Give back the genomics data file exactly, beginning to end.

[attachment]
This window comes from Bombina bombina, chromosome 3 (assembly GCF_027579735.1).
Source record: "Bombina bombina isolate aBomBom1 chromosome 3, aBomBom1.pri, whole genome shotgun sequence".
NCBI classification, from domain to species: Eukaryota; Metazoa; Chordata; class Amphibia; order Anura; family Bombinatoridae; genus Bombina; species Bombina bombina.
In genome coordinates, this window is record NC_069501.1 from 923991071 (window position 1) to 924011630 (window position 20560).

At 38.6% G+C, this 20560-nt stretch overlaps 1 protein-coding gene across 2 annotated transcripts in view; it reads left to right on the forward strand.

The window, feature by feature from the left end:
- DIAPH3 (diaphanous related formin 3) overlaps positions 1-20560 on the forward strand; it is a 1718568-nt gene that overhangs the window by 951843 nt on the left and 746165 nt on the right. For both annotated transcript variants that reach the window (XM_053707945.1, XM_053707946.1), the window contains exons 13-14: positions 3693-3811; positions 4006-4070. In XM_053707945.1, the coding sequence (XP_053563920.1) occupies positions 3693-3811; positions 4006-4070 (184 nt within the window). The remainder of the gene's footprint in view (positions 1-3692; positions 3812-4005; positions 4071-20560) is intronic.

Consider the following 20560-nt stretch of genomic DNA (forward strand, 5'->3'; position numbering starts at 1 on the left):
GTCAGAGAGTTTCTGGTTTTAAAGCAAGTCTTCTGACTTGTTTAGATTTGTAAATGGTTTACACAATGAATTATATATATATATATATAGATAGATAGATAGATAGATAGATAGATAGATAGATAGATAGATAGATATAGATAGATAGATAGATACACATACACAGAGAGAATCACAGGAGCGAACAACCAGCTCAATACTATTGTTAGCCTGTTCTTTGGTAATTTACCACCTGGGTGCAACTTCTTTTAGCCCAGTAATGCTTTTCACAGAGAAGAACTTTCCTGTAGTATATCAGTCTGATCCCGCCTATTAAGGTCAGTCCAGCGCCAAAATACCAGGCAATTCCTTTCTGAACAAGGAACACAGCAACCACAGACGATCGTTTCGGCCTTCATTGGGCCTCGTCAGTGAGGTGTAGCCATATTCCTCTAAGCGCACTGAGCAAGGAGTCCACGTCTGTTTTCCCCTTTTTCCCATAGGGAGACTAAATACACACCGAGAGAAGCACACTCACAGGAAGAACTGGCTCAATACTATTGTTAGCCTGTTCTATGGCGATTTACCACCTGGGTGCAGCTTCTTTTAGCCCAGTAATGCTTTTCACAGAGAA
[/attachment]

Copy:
This window comes from Bombina bombina, chromosome 3 (assembly GCF_027579735.1).
Source record: "Bombina bombina isolate aBomBom1 chromosome 3, aBomBom1.pri, whole genome shotgun sequence".
NCBI classification, from domain to species: Eukaryota; Metazoa; Chordata; class Amphibia; order Anura; family Bombinatoridae; genus Bombina; species Bombina bombina.
In genome coordinates, this window is record NC_069501.1 from 923991071 (window position 1) to 924011630 (window position 20560).

At 38.6% G+C, this 20560-nt stretch overlaps 1 protein-coding gene across 2 annotated transcripts in view; it reads left to right on the forward strand.

The window, feature by feature from the left end:
- DIAPH3 (diaphanous related formin 3) overlaps positions 1-20560 on the forward strand; it is a 1718568-nt gene that overhangs the window by 951843 nt on the left and 746165 nt on the right. For both annotated transcript variants that reach the window (XM_053707945.1, XM_053707946.1), the window contains exons 13-14: positions 3693-3811; positions 4006-4070. In XM_053707945.1, the coding sequence (XP_053563920.1) occupies positions 3693-3811; positions 4006-4070 (184 nt within the window). The remainder of the gene's footprint in view (positions 1-3692; positions 3812-4005; positions 4071-20560) is intronic.

Consider the following 20560-nt stretch of genomic DNA (forward strand, 5'->3'; position numbering starts at 1 on the left):
GTCAGAGAGTTTCTGGTTTTAAAGCAAGTCTTCTGACTTGTTTAGATTTGTAAATGGTTTACACAATGAATTATATATATATATATATAGATAGATAGATAGATAGATAGATAGATAGATAGATAGATAGATAGATATAGATAGATAGATAGATACACATACACAGAGAGAATCACAGGAGCGAACAACCAGCTCAATACTATTGTTAGCCTGTTCTTTGGTAATTTACCACCTGGGTGCAACTTCTTTTAGCCCAGTAATGCTTTTCACAGAGAAGAACTTTCCTGTAGTATATCAGTCTGATCCCGCCTATTAAGGTCAGTCCAGCGCCAAAATACCAGGCAATTCCTTTCTGAACAAGGAACACAGCAACCACAGACGATCGTTTCGGCCTTCATTGGGCCTCGTCAGTGAGGTGTAGCCATATTCCTCTAAGCGCACTGAGCAAGGAGTCCACGTCTGTTTTCCCCTTTTTCCCATAGGGAGACTAAATACACACCGAGAGAAGCACACTCACAGGAAGAACTGGCTCAATACTATTGTTAGCCTGTTCTATGGCGATTTACCACCTGGGTGCAGCTTCTTTTAGCCCAGTAATGCTTTTCACAGAGAA